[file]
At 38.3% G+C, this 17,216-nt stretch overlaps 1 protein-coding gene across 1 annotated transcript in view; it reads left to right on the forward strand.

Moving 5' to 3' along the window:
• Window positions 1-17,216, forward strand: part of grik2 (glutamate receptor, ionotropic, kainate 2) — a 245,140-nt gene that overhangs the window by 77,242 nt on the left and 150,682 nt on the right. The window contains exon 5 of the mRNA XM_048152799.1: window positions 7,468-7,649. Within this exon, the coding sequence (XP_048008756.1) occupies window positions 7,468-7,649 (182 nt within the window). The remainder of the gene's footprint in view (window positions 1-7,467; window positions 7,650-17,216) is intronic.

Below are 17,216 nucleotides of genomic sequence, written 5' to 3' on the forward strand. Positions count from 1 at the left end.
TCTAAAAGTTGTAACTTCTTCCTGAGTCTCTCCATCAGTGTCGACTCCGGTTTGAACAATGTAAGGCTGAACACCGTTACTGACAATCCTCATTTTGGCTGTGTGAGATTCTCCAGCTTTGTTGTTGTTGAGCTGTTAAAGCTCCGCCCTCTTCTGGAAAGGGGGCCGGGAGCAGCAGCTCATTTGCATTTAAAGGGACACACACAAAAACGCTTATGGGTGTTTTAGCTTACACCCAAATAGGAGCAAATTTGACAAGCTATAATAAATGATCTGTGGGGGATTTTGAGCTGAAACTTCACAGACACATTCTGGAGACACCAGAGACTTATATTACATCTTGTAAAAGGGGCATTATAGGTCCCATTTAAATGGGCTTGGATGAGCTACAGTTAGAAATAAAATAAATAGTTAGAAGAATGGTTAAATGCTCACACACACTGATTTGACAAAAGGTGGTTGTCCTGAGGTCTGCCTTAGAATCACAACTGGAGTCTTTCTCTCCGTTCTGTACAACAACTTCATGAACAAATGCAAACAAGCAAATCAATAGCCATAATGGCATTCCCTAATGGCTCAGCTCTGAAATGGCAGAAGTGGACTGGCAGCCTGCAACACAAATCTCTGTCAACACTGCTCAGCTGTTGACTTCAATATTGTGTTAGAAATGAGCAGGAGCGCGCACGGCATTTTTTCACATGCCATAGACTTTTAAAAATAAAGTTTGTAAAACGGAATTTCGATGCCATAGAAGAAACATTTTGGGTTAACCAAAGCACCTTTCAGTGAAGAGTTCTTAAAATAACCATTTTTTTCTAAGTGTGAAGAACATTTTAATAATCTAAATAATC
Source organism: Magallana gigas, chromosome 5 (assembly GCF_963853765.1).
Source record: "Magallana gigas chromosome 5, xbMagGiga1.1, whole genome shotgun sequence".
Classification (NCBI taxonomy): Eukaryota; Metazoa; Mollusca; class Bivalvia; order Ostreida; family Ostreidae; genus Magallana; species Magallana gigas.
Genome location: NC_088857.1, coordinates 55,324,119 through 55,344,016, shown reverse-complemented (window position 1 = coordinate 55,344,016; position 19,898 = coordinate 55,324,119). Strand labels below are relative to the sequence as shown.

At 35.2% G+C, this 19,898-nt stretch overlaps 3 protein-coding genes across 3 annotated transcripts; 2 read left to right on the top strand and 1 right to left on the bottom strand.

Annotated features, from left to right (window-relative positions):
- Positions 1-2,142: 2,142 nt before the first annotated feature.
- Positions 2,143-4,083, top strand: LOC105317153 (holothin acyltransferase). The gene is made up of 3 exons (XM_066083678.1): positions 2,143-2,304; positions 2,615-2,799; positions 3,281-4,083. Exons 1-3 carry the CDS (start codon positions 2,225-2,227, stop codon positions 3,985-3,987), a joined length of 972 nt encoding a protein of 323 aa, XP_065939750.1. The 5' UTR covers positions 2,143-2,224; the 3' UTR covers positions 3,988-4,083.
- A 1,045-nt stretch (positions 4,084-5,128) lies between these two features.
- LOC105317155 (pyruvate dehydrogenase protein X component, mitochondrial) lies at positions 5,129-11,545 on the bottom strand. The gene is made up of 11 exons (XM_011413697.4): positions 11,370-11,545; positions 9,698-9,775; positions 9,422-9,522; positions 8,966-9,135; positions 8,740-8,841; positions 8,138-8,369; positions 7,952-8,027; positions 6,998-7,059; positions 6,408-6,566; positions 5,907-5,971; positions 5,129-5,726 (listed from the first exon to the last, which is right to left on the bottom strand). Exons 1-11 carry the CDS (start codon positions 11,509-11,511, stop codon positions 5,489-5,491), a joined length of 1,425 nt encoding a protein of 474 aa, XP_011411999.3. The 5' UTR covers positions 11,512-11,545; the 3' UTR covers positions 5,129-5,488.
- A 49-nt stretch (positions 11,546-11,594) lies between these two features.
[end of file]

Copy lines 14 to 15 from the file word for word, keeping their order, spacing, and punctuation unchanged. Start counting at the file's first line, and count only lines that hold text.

- A 1,045-nt stretch (positions 4,084-5,128) lies between these two features.
- LOC105317155 (pyruvate dehydrogenase protein X component, mitochondrial) lies at positions 5,129-11,545 on the bottom strand. The gene is made up of 11 exons (XM_011413697.4): positions 11,370-11,545; positions 9,698-9,775; positions 9,422-9,522; positions 8,966-9,135; positions 8,740-8,841; positions 8,138-8,369; positions 7,952-8,027; positions 6,998-7,059; positions 6,408-6,566; positions 5,907-5,971; positions 5,129-5,726 (listed from the first exon to the last, which is right to left on the bottom strand). Exons 1-11 carry the CDS (start codon positions 11,509-11,511, stop codon positions 5,489-5,491), a joined length of 1,425 nt encoding a protein of 474 aa, XP_011411999.3. The 5' UTR covers positions 11,512-11,545; the 3' UTR covers positions 5,129-5,488.